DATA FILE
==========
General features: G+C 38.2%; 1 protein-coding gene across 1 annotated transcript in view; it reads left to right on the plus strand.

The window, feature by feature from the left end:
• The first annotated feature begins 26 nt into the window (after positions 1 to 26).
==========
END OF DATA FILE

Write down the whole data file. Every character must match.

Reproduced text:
General features: G+C 38.2%; 1 protein-coding gene across 1 annotated transcript in view; it reads left to right on the plus strand.

The window, feature by feature from the left end:
• The first annotated feature begins 26 nt into the window (after positions 1 to 26).